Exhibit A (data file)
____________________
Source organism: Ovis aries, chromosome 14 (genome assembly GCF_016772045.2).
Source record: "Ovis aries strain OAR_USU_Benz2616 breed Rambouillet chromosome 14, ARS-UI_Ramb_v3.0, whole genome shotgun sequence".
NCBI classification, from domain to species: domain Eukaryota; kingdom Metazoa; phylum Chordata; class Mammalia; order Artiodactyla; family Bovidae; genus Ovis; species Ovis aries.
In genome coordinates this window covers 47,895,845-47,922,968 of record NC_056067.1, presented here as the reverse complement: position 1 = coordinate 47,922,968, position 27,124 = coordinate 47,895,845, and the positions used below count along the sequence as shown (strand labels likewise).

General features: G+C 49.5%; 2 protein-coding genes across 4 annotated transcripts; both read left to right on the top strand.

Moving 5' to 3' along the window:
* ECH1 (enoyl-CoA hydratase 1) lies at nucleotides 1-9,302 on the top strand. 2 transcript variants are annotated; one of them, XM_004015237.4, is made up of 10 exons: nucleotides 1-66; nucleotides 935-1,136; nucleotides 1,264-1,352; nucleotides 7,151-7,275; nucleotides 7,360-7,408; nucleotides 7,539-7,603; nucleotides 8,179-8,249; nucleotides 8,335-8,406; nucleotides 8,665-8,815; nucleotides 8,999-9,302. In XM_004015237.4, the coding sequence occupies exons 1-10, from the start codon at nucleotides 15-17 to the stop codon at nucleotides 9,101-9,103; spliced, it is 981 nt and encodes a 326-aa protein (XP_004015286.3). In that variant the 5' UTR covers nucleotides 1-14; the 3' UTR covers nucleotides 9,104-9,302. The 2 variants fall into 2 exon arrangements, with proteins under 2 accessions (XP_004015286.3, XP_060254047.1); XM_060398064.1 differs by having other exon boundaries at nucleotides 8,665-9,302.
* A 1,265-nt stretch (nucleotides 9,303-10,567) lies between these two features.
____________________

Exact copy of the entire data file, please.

Source organism: Ovis aries, chromosome 14 (genome assembly GCF_016772045.2).
Source record: "Ovis aries strain OAR_USU_Benz2616 breed Rambouillet chromosome 14, ARS-UI_Ramb_v3.0, whole genome shotgun sequence".
NCBI classification, from domain to species: domain Eukaryota; kingdom Metazoa; phylum Chordata; class Mammalia; order Artiodactyla; family Bovidae; genus Ovis; species Ovis aries.
In genome coordinates this window covers 47,895,845-47,922,968 of record NC_056067.1, presented here as the reverse complement: position 1 = coordinate 47,922,968, position 27,124 = coordinate 47,895,845, and the positions used below count along the sequence as shown (strand labels likewise).

General features: G+C 49.5%; 2 protein-coding genes across 4 annotated transcripts; both read left to right on the top strand.

Moving 5' to 3' along the window:
* ECH1 (enoyl-CoA hydratase 1) lies at nucleotides 1-9,302 on the top strand. 2 transcript variants are annotated; one of them, XM_004015237.4, is made up of 10 exons: nucleotides 1-66; nucleotides 935-1,136; nucleotides 1,264-1,352; nucleotides 7,151-7,275; nucleotides 7,360-7,408; nucleotides 7,539-7,603; nucleotides 8,179-8,249; nucleotides 8,335-8,406; nucleotides 8,665-8,815; nucleotides 8,999-9,302. In XM_004015237.4, the coding sequence occupies exons 1-10, from the start codon at nucleotides 15-17 to the stop codon at nucleotides 9,101-9,103; spliced, it is 981 nt and encodes a 326-aa protein (XP_004015286.3). In that variant the 5' UTR covers nucleotides 1-14; the 3' UTR covers nucleotides 9,104-9,302. The 2 variants fall into 2 exon arrangements, with proteins under 2 accessions (XP_004015286.3, XP_060254047.1); XM_060398064.1 differs by having other exon boundaries at nucleotides 8,665-9,302.
* A 1,265-nt stretch (nucleotides 9,303-10,567) lies between these two features.